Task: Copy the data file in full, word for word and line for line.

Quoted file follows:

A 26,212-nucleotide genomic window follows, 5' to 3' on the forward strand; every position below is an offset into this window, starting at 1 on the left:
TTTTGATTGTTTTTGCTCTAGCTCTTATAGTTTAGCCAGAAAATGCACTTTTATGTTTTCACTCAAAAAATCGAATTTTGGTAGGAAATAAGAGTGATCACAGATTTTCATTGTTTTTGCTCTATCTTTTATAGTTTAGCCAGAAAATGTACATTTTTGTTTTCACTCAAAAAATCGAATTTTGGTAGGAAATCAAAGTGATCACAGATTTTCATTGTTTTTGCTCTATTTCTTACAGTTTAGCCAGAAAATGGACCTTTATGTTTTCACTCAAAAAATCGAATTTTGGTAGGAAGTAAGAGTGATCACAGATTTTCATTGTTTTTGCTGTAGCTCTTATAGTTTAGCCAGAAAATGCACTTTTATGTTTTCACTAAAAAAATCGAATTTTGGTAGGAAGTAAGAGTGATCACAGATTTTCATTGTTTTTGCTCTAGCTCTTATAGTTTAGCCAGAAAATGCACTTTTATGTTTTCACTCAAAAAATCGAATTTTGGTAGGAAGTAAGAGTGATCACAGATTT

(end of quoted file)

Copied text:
A 26,212-nucleotide genomic window follows, 5' to 3' on the forward strand; every position below is an offset into this window, starting at 1 on the left:
TTTTGATTGTTTTTGCTCTAGCTCTTATAGTTTAGCCAGAAAATGCACTTTTATGTTTTCACTCAAAAAATCGAATTTTGGTAGGAAATAAGAGTGATCACAGATTTTCATTGTTTTTGCTCTATCTTTTATAGTTTAGCCAGAAAATGTACATTTTTGTTTTCACTCAAAAAATCGAATTTTGGTAGGAAATCAAAGTGATCACAGATTTTCATTGTTTTTGCTCTATTTCTTACAGTTTAGCCAGAAAATGGACCTTTATGTTTTCACTCAAAAAATCGAATTTTGGTAGGAAGTAAGAGTGATCACAGATTTTCATTGTTTTTGCTGTAGCTCTTATAGTTTAGCCAGAAAATGCACTTTTATGTTTTCACTAAAAAAATCGAATTTTGGTAGGAAGTAAGAGTGATCACAGATTTTCATTGTTTTTGCTCTAGCTCTTATAGTTTAGCCAGAAAATGCACTTTTATGTTTTCACTCAAAAAATCGAATTTTGGTAGGAAGTAAGAGTGATCACAGATTT